1. FedEx Packaging and Procedures

The kit will come in a FedEx clinical pak (UN 3373) which is specially designated for shipping of biological substances such as blood. Also included will be a FedEx International Air Waybill. Please see the picture below for a sample Waybill for help on how to fill out the information that is required. I checked off ‘FedEx Intl. Priority” under item #4 (Express Package Services) – depending on where you’re located, it will get the package there the next morning by 10:30 and is the best option for shipping to IGeneX.

IGeneX filled out their own address information on the waybill, but the Recipients Tax ID Number was missing on mine. IGeneX’s ID number is 943147701 – note that you will also need this number for the Commercial Invoice that has to be printed and included with your Waybill (see further info below).

FedEx Waybill_color_FINAL_final

To ship your blood back to IGeneX, you will be responsible for all shipping charges. To register for a FedEx account in Canada to ship your blood back to IGeneX, click HERE and fill out all information requested. If you have any questions, call FedEx at 1-800-463-3339. For the first two weeks of shipping, I received a 30% discount; shipping my package from Toronto to IGeneX in California cost me just under $50.

When shipping your blood, you will also need to fill out a Commercial Invoice to get the package through customs. To access the commercial invoice page, click the following link: http://www.fedex.com/ca_english/services/international/customsforms/documents/ci.html. Under the 4th title down on the page, “Where Can I Find It?”, you can then click on FedEx Document Preparation Centre for online completion or a PDF download of the form. Note that this used to be directly accessible, but you must now login with your User ID and Password in order to download the pdf or fill it in online.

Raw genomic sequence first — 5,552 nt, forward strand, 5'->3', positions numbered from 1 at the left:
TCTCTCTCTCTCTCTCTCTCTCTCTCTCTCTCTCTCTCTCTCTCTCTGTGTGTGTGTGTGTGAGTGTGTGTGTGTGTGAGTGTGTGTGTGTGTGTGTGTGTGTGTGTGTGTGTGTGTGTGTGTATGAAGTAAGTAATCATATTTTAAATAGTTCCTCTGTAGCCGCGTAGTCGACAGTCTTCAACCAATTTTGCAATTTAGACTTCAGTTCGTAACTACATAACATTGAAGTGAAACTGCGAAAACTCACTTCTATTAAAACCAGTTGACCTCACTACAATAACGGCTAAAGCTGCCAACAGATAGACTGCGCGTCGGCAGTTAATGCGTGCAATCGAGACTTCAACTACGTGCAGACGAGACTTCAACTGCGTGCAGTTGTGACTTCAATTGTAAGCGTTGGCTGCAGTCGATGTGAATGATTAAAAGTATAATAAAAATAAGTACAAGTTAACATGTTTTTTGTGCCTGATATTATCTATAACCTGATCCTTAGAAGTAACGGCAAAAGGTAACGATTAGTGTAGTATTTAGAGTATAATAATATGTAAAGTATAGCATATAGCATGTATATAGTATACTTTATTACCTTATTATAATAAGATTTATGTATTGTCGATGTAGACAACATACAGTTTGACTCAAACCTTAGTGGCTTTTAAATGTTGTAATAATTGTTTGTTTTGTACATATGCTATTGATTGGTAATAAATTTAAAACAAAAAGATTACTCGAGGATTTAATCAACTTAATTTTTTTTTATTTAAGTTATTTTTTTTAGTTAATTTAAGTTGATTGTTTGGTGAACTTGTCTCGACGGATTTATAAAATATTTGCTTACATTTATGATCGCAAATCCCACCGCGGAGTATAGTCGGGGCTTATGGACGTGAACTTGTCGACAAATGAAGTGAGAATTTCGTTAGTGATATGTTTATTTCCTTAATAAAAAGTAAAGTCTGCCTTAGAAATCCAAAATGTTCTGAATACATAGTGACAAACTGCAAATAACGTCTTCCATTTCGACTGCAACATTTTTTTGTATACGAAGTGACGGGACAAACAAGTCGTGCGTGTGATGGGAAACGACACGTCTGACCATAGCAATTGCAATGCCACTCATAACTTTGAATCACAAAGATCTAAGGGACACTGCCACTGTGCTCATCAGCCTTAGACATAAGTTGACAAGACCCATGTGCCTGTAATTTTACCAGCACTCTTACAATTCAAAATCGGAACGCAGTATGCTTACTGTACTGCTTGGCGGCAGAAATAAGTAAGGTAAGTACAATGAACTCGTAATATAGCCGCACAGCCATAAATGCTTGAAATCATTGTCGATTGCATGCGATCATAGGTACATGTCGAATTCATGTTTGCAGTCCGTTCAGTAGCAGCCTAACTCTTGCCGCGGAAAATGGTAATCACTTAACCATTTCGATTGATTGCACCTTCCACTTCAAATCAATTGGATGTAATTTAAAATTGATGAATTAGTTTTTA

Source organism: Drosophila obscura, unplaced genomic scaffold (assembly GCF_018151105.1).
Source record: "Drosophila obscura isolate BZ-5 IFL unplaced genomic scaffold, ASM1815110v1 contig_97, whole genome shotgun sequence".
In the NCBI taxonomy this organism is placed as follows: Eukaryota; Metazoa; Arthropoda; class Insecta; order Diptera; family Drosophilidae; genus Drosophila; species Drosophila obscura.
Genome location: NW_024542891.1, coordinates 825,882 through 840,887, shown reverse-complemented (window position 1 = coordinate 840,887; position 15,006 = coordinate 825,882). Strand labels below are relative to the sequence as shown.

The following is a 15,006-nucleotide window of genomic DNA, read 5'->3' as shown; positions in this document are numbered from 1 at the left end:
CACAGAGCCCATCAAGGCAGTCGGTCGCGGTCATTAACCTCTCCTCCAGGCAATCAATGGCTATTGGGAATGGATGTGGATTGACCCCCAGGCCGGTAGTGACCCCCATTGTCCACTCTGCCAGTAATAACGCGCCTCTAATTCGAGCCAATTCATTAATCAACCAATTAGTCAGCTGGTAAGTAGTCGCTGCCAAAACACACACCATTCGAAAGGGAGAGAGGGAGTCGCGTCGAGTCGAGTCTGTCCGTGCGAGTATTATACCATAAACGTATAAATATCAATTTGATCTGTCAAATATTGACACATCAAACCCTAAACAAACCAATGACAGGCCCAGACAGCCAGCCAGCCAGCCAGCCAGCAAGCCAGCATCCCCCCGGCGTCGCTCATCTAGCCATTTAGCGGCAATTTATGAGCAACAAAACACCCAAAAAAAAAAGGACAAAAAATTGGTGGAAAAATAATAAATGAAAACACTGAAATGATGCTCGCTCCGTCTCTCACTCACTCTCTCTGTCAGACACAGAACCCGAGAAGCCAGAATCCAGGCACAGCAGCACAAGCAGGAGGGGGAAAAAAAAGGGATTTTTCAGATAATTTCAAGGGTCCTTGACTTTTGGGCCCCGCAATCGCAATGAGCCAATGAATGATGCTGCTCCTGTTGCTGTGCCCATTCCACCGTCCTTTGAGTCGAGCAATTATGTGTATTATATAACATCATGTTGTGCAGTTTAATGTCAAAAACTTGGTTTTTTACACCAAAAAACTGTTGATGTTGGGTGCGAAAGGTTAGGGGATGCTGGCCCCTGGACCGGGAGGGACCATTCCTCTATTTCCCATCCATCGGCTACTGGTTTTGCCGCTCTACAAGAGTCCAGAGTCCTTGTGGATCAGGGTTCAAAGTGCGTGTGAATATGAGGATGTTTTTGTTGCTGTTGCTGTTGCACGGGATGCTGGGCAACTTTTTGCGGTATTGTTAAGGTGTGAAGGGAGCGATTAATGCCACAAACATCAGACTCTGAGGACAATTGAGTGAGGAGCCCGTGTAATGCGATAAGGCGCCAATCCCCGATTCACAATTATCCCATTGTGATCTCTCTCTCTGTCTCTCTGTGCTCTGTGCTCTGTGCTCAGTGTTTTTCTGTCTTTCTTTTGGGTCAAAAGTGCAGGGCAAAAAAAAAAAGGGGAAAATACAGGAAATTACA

For help on how to fill out the commercial invoice, click the following link: http://www.canadacustomer.fedex.com//ca_english/customsguide/comminvoice.html

See also below for a sample on how to fill it out for bloodwork purposes. Note that in the Description of Goods Section in the lefthand column, I wrote down the information that I found on the two vials for my bloodwork. Depending on which tests you order, your description may be different so be sure to write in what is appropriate to your own package.

Commercial Invoice_Sample_FINAL_FINAL.jpg

Once the commercial invoice is filled out, you MUST provide one original and two copies of the form for customs. Fold them up and insert them BEHIND the Waybill in the clear WayBill Ziploc bag which you should stick onto the front of the FedEx Pak. Be sure to tear off the first page of the Waybill – the ‘Senders Copy’ so you can track your package to ensure it gets delivered in a timely manner.

  1. Test Requistion Form – Signature Required

The kit also includes a requisition form which needs to be signed by a doctor or naturopathic doctor. You can also print a requisition from the IGeneX website if you want to do this in advance. However, the requisition included on the website is slightly different from the international form included with the kit.